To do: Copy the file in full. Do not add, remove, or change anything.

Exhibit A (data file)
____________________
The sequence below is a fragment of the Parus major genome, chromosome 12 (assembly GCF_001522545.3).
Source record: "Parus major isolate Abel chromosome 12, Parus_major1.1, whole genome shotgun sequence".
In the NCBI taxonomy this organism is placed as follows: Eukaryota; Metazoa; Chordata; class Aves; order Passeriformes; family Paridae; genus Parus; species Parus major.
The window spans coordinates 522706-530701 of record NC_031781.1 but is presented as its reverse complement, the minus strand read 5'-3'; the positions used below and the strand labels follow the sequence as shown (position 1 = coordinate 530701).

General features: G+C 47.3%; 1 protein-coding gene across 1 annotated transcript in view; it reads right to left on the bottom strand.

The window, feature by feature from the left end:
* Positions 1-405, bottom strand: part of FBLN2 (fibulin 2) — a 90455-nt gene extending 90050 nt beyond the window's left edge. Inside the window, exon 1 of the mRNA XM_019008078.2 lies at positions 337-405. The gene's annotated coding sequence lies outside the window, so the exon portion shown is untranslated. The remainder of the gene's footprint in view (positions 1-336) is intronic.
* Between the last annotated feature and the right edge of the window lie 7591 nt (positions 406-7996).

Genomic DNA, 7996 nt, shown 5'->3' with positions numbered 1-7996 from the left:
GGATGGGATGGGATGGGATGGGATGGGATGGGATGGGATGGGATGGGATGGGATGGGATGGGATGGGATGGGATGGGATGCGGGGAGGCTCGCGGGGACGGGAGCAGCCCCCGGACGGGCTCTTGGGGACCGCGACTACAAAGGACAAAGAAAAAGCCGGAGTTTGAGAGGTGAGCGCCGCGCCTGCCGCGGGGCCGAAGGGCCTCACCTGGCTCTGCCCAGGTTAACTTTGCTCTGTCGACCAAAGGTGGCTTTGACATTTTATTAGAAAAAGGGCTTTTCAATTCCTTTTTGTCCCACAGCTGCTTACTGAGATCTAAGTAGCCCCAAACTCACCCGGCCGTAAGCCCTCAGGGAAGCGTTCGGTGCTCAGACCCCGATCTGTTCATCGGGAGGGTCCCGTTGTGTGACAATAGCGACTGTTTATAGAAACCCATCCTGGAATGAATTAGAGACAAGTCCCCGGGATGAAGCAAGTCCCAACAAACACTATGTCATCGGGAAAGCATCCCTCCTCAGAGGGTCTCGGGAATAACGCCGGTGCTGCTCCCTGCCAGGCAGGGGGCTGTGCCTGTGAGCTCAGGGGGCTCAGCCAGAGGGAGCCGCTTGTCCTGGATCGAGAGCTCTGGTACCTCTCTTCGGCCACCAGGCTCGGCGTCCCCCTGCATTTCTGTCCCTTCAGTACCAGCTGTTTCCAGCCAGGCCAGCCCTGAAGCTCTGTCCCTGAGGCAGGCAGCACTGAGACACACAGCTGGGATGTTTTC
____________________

The sequence below is a fragment of the Parus major genome, chromosome 12 (assembly GCF_001522545.3).
Source record: "Parus major isolate Abel chromosome 12, Parus_major1.1, whole genome shotgun sequence".
In the NCBI taxonomy this organism is placed as follows: Eukaryota; Metazoa; Chordata; class Aves; order Passeriformes; family Paridae; genus Parus; species Parus major.
The window spans coordinates 522706-530701 of record NC_031781.1 but is presented as its reverse complement, the minus strand read 5'-3'; the positions used below and the strand labels follow the sequence as shown (position 1 = coordinate 530701).

General features: G+C 47.3%; 1 protein-coding gene across 1 annotated transcript in view; it reads right to left on the bottom strand.

The window, feature by feature from the left end:
* Positions 1-405, bottom strand: part of FBLN2 (fibulin 2) — a 90455-nt gene extending 90050 nt beyond the window's left edge. Inside the window, exon 1 of the mRNA XM_019008078.2 lies at positions 337-405. The gene's annotated coding sequence lies outside the window, so the exon portion shown is untranslated. The remainder of the gene's footprint in view (positions 1-336) is intronic.
* Between the last annotated feature and the right edge of the window lie 7591 nt (positions 406-7996).

Genomic DNA, 7996 nt, shown 5'->3' with positions numbered 1-7996 from the left:
GGATGGGATGGGATGGGATGGGATGGGATGGGATGGGATGGGATGGGATGGGATGGGATGGGATGGGATGGGATGGGATGCGGGGAGGCTCGCGGGGACGGGAGCAGCCCCCGGACGGGCTCTTGGGGACCGCGACTACAAAGGACAAAGAAAAAGCCGGAGTTTGAGAGGTGAGCGCCGCGCCTGCCGCGGGGCCGAAGGGCCTCACCTGGCTCTGCCCAGGTTAACTTTGCTCTGTCGACCAAAGGTGGCTTTGACATTTTATTAGAAAAAGGGCTTTTCAATTCCTTTTTGTCCCACAGCTGCTTACTGAGATCTAAGTAGCCCCAAACTCACCCGGCCGTAAGCCCTCAGGGAAGCGTTCGGTGCTCAGACCCCGATCTGTTCATCGGGAGGGTCCCGTTGTGTGACAATAGCGACTGTTTATAGAAACCCATCCTGGAATGAATTAGAGACAAGTCCCCGGGATGAAGCAAGTCCCAACAAACACTATGTCATCGGGAAAGCATCCCTCCTCAGAGGGTCTCGGGAATAACGCCGGTGCTGCTCCCTGCCAGGCAGGGGGCTGTGCCTGTGAGCTCAGGGGGCTCAGCCAGAGGGAGCCGCTTGTCCTGGATCGAGAGCTCTGGTACCTCTCTTCGGCCACCAGGCTCGGCGTCCCCCTGCATTTCTGTCCCTTCAGTACCAGCTGTTTCCAGCCAGGCCAGCCCTGAAGCTCTGTCCCTGAGGCAGGCAGCACTGAGACACACAGCTGGGATGTTTTC